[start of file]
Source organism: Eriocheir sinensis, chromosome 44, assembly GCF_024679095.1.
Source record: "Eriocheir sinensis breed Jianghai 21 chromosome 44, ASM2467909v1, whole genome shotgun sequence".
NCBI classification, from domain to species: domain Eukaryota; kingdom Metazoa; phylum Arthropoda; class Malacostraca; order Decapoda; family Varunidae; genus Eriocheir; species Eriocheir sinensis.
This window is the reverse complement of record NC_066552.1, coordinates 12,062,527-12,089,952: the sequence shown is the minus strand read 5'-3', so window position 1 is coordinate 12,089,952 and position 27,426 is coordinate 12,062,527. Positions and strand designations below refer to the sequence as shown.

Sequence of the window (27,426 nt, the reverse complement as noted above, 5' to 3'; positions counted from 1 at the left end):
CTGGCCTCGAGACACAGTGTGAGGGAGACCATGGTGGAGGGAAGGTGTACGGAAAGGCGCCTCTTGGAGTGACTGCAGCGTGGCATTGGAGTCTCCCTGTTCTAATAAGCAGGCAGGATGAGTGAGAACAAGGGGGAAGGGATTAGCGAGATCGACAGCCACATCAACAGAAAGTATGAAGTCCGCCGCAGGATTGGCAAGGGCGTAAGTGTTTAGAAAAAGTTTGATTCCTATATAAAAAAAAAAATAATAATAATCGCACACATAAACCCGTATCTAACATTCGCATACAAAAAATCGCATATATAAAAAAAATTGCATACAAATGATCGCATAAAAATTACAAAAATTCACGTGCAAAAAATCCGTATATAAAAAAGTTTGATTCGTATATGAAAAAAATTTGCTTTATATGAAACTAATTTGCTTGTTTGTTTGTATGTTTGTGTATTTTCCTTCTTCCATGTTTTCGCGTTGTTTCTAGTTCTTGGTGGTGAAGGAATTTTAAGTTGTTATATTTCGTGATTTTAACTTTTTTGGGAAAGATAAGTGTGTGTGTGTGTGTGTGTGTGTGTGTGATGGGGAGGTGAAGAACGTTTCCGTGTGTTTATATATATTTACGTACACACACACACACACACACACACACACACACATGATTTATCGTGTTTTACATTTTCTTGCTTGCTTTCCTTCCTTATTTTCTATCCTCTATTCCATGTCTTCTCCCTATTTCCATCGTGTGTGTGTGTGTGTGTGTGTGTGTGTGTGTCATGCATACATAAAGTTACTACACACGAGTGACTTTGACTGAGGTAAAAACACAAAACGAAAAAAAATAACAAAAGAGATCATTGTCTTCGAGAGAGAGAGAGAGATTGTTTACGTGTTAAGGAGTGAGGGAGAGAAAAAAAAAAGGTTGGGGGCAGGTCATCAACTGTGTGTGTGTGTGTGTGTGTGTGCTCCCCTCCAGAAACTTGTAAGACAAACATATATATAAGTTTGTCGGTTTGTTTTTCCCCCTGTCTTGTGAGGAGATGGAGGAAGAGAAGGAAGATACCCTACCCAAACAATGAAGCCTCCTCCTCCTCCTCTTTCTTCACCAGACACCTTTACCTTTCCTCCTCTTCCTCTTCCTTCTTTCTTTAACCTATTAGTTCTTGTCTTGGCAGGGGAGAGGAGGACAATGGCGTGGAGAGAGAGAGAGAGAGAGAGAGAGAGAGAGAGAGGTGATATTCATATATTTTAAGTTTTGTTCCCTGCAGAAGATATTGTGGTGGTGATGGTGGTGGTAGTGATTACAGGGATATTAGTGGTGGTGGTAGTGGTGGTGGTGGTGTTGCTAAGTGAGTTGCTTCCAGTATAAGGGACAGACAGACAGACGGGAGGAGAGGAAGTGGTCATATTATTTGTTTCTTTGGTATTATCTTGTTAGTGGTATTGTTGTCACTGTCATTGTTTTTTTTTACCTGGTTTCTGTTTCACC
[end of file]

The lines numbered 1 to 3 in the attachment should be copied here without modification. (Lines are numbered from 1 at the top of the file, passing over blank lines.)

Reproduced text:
Source organism: Eriocheir sinensis, chromosome 44, assembly GCF_024679095.1.
Source record: "Eriocheir sinensis breed Jianghai 21 chromosome 44, ASM2467909v1, whole genome shotgun sequence".
NCBI classification, from domain to species: domain Eukaryota; kingdom Metazoa; phylum Arthropoda; class Malacostraca; order Decapoda; family Varunidae; genus Eriocheir; species Eriocheir sinensis.